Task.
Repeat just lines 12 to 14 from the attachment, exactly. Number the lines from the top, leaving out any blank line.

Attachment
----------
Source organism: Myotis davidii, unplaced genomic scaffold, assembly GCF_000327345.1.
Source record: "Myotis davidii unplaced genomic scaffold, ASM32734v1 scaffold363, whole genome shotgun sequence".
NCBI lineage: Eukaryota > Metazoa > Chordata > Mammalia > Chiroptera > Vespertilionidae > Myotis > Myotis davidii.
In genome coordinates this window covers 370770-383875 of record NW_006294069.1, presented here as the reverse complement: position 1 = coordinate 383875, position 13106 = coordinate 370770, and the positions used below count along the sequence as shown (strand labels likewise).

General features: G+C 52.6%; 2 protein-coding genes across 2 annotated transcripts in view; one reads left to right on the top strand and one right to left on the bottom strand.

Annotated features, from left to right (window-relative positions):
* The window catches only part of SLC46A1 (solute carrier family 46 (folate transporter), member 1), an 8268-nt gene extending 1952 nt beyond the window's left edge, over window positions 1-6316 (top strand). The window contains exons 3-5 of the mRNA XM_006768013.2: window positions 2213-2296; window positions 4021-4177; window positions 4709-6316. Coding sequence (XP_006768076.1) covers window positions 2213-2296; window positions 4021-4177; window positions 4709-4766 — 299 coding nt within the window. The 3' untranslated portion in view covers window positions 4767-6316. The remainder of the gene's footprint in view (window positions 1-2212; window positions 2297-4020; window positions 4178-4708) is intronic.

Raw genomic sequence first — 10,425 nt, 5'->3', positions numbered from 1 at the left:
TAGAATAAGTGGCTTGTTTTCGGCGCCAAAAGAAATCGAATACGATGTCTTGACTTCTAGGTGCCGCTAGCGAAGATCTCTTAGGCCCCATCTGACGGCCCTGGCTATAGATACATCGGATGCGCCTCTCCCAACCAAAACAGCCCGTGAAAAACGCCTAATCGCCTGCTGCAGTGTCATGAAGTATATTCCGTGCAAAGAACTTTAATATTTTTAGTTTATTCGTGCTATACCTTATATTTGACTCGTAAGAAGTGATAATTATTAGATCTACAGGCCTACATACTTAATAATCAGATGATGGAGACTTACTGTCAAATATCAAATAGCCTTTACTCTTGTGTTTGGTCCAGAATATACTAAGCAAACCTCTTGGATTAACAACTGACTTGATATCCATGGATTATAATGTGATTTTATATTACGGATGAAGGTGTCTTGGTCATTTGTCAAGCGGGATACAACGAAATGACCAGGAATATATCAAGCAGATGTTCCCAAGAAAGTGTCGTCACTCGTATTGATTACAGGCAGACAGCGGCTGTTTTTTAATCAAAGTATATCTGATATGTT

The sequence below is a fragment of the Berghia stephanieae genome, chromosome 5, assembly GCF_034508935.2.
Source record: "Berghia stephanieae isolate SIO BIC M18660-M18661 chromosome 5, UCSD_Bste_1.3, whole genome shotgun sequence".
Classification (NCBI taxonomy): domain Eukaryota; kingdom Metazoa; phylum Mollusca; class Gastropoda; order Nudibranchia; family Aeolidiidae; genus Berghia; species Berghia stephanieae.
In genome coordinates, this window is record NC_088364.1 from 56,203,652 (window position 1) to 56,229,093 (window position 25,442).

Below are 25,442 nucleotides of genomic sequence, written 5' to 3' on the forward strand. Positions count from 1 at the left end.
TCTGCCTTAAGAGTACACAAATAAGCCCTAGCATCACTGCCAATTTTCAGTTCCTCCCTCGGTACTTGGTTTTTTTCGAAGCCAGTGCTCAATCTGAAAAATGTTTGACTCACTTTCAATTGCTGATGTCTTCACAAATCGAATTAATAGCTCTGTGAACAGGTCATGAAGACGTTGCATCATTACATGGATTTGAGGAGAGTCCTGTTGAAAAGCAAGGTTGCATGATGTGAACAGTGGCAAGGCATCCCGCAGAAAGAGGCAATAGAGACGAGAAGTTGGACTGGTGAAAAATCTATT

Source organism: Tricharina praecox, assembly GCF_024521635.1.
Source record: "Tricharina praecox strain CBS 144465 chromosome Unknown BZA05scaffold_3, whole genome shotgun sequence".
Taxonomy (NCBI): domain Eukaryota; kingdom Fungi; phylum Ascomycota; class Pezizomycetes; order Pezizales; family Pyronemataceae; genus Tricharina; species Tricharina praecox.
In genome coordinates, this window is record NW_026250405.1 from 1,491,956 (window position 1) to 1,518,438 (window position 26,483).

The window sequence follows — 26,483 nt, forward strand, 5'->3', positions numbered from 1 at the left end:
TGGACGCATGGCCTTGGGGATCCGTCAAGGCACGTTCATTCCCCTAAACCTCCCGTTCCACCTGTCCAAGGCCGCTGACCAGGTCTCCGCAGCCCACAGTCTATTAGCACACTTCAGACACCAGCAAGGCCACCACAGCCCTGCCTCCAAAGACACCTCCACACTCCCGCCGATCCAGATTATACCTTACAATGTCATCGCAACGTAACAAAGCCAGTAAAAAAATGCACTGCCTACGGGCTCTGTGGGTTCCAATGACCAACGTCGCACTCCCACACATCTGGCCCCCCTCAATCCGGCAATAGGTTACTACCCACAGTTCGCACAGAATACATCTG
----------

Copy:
Classification (NCBI taxonomy): domain Eukaryota; kingdom Metazoa; phylum Mollusca; class Gastropoda; order Nudibranchia; family Aeolidiidae; genus Berghia; species Berghia stephanieae.
In genome coordinates, this window is record NC_088364.1 from 56,203,652 (window position 1) to 56,229,093 (window position 25,442).

Below are 25,442 nucleotides of genomic sequence, written 5' to 3' on the forward strand. Positions count from 1 at the left end.